This is me, walking around since election day. I’m pissed, tough, armed, dangerous. I’m also tall, sleek, unafraid. I’m fighting in a dystopian present that I thought was in the twentieth century past. I’m armed to the teeth not with ideological b.s. but with an innate sense of what is right, kind, good, human. I’m now in a world in which diversity, tolerance, love, and kindness = the resistance to those in political power. Yeah, outta my way, mortals.
In real life, what I worry about, and what I think a lot of women in their middle years think in their head, is that they look more like Amy Sedaris in Strangers with Candy. Frocked with washed-out pastels and limp poly-cotton, and with “unique” necklaces that fool no one into thinking you have traveled widely. Caved in with worry, toil, and (in Candy’s case), the consequences of bad bad decisions.
[I just realized that Amy Sedaris, that sneaky sneak of a gal, modeled Candy’s hair style on… Mary Trump, Donald Trump’s mother. Amy S. is a genius light in the world.]
Okay, back to topic. In my mind, I’m Katniss, striding about my small ohio town and frightening bullies before they even get started. But the truth is, I have never been a Katniss in exterior expression, even if I have felt like her inside.
This fall I bought myself two items of clothing that have provoked savvy people to tell me I look kickass. Which was the point and thank you, I feel as if I did indeed crack a code of a sort. The jacket is NYDJ, it’s ponte knit and faux leather, and I bought it from 6pm.com for under $50 (it’s sitting at $40.95 right now). It comes in plus and regular. It came to me a bit too big and I didn’t bother to exchange it for the smaller size, even though I can hear Tim Gunn telling me to do so (make it fit!). It is a terrific jacket: it’s lined, the sleeves are not too tight but the ponte fabric means they fit just a wee snug (a good time). the jacket has an elaborate button and zipper set up, and looks okay zipped up, but way better unzipped. I can move around in it. The only downside is that pet hair sticks to the ponte knit parts. I can say that while it’s dry clean only, this Katniss has spilled on it, and it wiped clean very very nicely.
The pants are amazing. Simply amazing. Macy’s INC Ponte Pull-On Pants and on sale for $41.99. I bought these on the strength of the positive reviews, and yes, these are terrific pants. They are too long for me but like the model, I nonchalantly bunch them up and figure I’m “modern” (poor Tim Gunn, who pops up on my shoulder to say, First the Jacket, now the Pants! Make it Fit! But I’m so much more comfortable, Tim…). These pants are flattering, the knit is perfect weight, and they look awfully good on. They are machine washable, totally easy. I feel like I’ve got on some major leggings, but in reality these are pants — they look enough like pants to wear not-entirely-tunicy things with, if that makes a diff. to you.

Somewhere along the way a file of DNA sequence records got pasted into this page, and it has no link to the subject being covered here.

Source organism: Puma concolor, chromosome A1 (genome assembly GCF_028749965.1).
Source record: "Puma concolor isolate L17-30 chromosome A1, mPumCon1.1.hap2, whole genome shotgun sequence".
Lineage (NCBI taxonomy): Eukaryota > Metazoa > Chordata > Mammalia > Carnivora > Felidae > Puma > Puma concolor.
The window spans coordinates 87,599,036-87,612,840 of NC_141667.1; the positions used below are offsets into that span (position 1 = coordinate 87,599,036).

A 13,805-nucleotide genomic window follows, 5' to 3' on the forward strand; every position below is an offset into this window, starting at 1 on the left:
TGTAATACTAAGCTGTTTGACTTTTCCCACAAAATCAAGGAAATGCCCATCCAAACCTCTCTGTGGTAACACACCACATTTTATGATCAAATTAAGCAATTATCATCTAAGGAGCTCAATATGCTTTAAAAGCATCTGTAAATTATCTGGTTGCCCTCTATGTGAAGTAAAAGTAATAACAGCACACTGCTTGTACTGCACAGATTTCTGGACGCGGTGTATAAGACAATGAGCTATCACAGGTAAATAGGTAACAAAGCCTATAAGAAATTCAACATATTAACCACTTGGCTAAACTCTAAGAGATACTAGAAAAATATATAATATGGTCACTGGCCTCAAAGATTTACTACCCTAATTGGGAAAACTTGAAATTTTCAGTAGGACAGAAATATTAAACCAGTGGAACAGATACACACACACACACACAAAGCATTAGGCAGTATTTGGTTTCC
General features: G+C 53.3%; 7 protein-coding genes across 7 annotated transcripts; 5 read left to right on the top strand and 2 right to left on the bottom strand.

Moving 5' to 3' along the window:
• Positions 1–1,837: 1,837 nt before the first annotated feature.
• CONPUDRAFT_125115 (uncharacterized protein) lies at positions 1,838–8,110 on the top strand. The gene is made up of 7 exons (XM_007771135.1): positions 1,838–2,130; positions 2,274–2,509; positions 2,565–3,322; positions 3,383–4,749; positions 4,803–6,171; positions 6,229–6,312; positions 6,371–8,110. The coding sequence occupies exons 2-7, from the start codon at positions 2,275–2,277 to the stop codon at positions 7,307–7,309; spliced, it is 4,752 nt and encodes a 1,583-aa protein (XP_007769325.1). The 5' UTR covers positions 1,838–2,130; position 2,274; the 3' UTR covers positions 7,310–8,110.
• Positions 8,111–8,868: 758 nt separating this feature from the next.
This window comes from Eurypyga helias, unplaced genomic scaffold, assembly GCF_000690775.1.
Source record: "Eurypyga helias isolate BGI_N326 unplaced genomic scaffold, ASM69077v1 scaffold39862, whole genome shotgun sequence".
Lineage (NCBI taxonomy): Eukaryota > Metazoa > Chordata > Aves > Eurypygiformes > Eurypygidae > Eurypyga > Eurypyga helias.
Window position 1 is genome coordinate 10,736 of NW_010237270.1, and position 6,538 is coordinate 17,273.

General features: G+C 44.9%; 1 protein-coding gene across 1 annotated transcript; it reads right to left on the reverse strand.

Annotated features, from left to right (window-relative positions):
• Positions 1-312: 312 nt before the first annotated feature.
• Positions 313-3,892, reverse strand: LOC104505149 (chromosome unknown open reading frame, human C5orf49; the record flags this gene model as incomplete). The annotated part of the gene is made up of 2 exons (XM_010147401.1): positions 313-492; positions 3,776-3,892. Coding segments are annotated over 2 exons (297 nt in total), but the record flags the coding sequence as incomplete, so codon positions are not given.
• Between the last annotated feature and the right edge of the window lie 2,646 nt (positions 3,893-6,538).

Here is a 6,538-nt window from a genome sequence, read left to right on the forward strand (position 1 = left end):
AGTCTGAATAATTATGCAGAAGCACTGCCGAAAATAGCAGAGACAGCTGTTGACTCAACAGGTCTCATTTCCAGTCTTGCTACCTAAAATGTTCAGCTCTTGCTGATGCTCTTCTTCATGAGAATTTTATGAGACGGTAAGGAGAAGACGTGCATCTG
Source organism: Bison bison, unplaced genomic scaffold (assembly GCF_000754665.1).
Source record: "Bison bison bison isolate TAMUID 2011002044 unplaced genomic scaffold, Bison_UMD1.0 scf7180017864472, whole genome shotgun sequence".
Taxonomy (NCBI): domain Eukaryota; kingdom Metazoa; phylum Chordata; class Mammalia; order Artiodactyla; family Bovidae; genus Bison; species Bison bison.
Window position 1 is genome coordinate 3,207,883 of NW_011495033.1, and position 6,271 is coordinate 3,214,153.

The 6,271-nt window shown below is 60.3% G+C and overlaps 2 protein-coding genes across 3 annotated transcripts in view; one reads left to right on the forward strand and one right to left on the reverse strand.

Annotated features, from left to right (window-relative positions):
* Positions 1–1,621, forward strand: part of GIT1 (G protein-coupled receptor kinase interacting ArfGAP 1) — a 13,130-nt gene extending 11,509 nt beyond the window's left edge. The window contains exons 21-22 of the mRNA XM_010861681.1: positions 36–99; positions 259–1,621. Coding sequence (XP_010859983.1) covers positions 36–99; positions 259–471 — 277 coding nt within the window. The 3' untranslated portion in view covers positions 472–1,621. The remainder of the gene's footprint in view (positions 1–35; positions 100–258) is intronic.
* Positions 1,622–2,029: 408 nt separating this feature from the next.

The rest of this I haven’t bought but I would.
Any of these (Style and Co. plain old white tshirt for $9.99 with a cool edge of drapey hem; the ombre sequin top also from Macys, this time INC Sequinned Top for $89.50 (which is way more than this budget-minded Katniss pays); and the lacy/sequin top, which makes me yearn for the 1980s, also Macys INC, and also hovering around $80.00). Okay, two over-priced tops and one cheapo. If I had my heart set on a sequined top I would check Kohl’s Rock & Republic line, or JCPenneys. Target is bereft of decent tops like these, so don’t bother with them. But dang. Striding clothes.
I’ve also been really into shiny, slightly repulsively-textured wedge booties — the kind that are not intended to give anyone all that much pleasure, except the wearer, who gets to see her feet twinkle and she gets to stride about in comfort. The pair to the left is Mephisto Garbria in Gray Patent from 6pm.com for under $100.00 and the others are super-cheap J.Renee Kareenatoo from 6pm.com for $30.00. That name manages to sound Katnissy and Tatoooine at the same time, so, hey, warrior princess.
At first I thought that Katniss’ outfit had little historical precedent outside of comic books and superheroes, or the designs of some couture geniuses in the 1990s — outfits out of the reach of mere mortal women. But in the 1940s women’s jackets have a similar look — more on this in the next post…